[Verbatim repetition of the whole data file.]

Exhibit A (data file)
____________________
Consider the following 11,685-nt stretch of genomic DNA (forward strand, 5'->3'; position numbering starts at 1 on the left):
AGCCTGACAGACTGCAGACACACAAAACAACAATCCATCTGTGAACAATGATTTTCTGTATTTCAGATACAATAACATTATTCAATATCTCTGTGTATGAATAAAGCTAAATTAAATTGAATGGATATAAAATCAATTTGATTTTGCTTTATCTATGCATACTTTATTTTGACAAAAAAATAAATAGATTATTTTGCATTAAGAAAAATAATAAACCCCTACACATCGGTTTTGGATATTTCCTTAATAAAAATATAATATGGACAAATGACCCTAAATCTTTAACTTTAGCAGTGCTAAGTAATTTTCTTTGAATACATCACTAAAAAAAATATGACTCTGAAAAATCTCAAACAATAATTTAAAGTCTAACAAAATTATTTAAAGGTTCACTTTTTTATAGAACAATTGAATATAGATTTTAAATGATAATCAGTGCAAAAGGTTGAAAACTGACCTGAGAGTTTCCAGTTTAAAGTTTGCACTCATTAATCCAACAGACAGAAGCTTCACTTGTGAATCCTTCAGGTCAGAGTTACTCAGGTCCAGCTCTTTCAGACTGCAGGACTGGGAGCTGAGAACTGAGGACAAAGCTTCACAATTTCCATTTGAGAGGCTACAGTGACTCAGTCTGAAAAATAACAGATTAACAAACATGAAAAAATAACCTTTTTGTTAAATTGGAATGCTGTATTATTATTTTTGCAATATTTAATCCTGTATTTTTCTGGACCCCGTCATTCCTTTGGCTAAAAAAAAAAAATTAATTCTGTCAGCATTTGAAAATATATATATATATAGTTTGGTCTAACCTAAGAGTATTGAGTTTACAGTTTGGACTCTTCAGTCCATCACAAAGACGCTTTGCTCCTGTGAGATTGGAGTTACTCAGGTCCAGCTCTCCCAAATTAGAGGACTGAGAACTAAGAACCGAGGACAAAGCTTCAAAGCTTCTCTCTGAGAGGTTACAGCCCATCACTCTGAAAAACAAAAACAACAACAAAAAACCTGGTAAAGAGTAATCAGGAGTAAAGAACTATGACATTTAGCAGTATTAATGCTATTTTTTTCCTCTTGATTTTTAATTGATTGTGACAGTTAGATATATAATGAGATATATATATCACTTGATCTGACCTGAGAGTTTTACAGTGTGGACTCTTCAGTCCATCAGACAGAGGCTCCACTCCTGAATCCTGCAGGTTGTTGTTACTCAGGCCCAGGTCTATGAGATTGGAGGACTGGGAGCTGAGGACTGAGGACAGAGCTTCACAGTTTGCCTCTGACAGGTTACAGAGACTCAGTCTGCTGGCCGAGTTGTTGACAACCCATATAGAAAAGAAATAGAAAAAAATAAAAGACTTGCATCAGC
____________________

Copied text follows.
Consider the following 11,685-nt stretch of genomic DNA (forward strand, 5'->3'; position numbering starts at 1 on the left):
AGCCTGACAGACTGCAGACACACAAAACAACAATCCATCTGTGAACAATGATTTTCTGTATTTCAGATACAATAACATTATTCAATATCTCTGTGTATGAATAAAGCTAAATTAAATTGAATGGATATAAAATCAATTTGATTTTGCTTTATCTATGCATACTTTATTTTGACAAAAAAATAAATAGATTATTTTGCATTAAGAAAAATAATAAACCCCTACACATCGGTTTTGGATATTTCCTTAATAAAAATATAATATGGACAAATGACCCTAAATCTTTAACTTTAGCAGTGCTAAGTAATTTTCTTTGAATACATCACTAAAAAAAATATGACTCTGAAAAATCTCAAACAATAATTTAAAGTCTAACAAAATTATTTAAAGGTTCACTTTTTTATAGAACAATTGAATATAGATTTTAAATGATAATCAGTGCAAAAGGTTGAAAACTGACCTGAGAGTTTCCAGTTTAAAGTTTGCACTCATTAATCCAACAGACAGAAGCTTCACTTGTGAATCCTTCAGGTCAGAGTTACTCAGGTCCAGCTCTTTCAGACTGCAGGACTGGGAGCTGAGAACTGAGGACAAAGCTTCACAATTTCCATTTGAGAGGCTACAGTGACTCAGTCTGAAAAATAACAGATTAACAAACATGAAAAAATAACCTTTTTGTTAAATTGGAATGCTGTATTATTATTTTTGCAATATTTAATCCTGTATTTTTCTGGACCCCGTCATTCCTTTGGCTAAAAAAAAAAAATTAATTCTGTCAGCATTTGAAAATATATATATATATAGTTTGGTCTAACCTAAGAGTATTGAGTTTACAGTTTGGACTCTTCAGTCCATCACAAAGACGCTTTGCTCCTGTGAGATTGGAGTTACTCAGGTCCAGCTCTCCCAAATTAGAGGACTGAGAACTAAGAACCGAGGACAAAGCTTCAAAGCTTCTCTCTGAGAGGTTACAGCCCATCACTCTGAAAAACAAAAACAACAACAAAAAACCTGGTAAAGAGTAATCAGGAGTAAAGAACTATGACATTTAGCAGTATTAATGCTATTTTTTTCCTCTTGATTTTTAATTGATTGTGACAGTTAGATATATAATGAGATATATATATCACTTGATCTGACCTGAGAGTTTTACAGTGTGGACTCTTCAGTCCATCAGACAGAGGCTCCACTCCTGAATCCTGCAGGTTGTTGTTACTCAGGCCCAGGTCTATGAGATTGGAGGACTGGGAGCTGAGGACTGAGGACAGAGCTTCACAGTTTGCCTCTGACAGGTTACAGAGACTCAGTCTGCTGGCCGAGTTGTTGACAACCCATATAGAAAAGAAATAGAAAAAAATAAAAGACTTGCATCAGC